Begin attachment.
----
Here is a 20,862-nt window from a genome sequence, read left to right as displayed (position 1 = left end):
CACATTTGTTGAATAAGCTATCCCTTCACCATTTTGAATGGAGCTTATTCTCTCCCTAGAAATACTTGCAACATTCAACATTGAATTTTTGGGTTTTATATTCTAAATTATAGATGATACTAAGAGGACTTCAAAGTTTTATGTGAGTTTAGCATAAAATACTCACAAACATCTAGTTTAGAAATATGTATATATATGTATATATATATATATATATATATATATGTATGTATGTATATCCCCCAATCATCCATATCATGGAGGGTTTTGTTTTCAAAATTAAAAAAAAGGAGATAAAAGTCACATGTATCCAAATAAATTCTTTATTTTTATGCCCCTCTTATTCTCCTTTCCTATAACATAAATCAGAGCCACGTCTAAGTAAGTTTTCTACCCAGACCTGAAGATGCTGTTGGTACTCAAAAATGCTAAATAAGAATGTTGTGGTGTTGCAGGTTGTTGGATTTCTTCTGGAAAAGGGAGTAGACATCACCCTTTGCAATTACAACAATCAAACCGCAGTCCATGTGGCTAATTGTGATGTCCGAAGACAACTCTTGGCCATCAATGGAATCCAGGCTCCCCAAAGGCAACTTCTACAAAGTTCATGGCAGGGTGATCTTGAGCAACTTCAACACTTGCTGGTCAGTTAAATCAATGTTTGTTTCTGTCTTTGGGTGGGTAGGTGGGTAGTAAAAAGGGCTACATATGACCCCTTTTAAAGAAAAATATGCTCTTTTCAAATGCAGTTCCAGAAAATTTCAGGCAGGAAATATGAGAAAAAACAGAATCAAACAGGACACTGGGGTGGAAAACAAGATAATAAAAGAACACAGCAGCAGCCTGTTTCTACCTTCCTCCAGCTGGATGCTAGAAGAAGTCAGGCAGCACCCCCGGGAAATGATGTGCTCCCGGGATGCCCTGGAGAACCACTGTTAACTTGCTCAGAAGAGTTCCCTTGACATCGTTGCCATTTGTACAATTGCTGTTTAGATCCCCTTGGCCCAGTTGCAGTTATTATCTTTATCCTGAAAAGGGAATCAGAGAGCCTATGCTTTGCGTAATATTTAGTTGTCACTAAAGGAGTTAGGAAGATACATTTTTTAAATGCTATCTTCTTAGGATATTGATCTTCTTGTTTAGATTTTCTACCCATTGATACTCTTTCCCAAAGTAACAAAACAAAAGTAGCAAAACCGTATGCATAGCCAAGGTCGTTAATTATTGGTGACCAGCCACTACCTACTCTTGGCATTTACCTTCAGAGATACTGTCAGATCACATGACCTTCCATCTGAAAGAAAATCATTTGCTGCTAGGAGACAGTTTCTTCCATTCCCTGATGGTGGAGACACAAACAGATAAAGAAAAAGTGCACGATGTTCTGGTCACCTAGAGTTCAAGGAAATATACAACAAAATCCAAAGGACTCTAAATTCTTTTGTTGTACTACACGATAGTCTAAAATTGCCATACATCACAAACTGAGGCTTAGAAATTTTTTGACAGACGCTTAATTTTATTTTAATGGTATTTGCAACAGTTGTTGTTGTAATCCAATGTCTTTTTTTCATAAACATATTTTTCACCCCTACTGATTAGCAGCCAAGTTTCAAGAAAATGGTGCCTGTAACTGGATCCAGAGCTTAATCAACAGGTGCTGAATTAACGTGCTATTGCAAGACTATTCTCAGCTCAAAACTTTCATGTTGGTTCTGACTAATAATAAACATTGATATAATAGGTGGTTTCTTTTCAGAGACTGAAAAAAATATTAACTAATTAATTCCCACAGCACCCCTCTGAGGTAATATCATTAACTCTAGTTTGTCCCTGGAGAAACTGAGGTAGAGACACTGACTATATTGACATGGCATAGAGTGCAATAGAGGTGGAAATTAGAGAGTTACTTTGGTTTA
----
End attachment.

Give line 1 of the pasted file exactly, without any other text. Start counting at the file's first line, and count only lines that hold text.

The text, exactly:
Here is a 20,862-nt window from a genome sequence, read left to right as displayed (position 1 = left end):